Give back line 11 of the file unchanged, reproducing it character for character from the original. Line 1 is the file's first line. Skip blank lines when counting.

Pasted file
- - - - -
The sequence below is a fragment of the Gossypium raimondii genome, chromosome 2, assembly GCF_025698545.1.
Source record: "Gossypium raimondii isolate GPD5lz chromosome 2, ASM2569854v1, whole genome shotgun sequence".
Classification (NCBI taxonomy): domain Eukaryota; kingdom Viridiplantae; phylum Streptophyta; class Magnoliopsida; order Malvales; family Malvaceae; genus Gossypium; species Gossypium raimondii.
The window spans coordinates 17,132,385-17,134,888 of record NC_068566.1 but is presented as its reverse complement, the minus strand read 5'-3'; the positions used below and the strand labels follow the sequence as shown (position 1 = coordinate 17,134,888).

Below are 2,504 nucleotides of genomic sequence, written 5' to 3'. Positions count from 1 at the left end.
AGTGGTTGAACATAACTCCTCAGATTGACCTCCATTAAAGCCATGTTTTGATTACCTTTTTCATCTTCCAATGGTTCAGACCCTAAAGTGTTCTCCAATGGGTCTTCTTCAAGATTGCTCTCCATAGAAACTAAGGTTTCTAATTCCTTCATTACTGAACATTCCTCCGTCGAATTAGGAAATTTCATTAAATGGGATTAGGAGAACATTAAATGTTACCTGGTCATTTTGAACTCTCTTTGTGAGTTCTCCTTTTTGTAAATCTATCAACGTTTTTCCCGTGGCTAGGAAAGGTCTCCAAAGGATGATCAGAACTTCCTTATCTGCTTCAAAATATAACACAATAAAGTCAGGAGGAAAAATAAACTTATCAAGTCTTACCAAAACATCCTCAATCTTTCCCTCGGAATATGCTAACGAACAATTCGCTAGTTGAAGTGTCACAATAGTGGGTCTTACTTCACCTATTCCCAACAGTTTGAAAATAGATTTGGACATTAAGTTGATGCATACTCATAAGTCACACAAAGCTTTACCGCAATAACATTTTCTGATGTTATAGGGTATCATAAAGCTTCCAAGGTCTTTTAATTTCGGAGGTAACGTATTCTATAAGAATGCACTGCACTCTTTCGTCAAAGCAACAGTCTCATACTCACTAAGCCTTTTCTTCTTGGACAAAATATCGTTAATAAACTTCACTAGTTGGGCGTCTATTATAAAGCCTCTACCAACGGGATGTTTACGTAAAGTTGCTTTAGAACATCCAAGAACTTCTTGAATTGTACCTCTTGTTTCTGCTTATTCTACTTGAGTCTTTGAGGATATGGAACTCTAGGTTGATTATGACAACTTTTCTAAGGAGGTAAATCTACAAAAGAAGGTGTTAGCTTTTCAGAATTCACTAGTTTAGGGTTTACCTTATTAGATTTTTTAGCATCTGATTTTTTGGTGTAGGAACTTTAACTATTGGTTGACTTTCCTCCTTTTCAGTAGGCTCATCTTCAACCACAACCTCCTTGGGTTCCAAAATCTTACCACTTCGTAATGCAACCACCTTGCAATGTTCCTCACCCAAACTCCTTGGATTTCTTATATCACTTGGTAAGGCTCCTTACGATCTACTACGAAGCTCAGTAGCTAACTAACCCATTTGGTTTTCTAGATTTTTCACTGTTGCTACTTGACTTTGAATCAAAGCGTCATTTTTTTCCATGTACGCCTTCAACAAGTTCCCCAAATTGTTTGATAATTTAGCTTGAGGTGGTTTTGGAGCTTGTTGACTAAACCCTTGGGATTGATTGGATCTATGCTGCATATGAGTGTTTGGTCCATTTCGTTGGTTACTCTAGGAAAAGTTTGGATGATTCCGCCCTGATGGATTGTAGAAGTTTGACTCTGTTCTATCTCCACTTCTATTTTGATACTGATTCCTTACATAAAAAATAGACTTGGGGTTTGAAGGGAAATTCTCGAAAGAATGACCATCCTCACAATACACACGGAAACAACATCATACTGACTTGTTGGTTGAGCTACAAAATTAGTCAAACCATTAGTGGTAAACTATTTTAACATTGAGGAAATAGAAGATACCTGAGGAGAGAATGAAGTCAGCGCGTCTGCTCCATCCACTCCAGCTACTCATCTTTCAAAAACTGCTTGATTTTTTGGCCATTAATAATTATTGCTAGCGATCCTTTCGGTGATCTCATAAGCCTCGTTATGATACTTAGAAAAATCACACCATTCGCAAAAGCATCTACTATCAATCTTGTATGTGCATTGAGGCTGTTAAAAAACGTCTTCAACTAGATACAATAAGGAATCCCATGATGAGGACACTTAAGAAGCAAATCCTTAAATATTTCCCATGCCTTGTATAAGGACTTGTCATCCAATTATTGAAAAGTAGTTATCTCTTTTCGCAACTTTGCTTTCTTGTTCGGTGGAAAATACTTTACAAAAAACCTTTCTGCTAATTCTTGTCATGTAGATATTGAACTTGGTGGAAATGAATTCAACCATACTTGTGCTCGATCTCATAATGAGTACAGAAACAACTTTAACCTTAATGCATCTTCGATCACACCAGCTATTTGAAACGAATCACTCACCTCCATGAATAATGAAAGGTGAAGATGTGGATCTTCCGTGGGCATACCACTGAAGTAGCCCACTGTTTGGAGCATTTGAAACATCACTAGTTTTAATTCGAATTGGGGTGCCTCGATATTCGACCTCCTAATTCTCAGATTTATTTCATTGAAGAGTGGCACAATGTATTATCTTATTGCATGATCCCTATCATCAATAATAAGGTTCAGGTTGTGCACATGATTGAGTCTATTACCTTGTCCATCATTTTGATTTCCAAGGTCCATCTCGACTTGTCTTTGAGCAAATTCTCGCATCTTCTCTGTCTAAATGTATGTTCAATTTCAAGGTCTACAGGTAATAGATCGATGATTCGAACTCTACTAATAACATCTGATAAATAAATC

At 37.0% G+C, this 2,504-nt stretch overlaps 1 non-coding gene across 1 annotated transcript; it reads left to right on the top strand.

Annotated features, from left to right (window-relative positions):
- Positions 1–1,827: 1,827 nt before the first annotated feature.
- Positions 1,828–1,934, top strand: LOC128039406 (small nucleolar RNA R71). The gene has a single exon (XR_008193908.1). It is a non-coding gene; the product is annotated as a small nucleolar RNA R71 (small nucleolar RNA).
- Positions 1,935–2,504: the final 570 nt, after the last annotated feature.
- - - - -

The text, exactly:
- Positions 1,935–2,504: the final 570 nt, after the last annotated feature.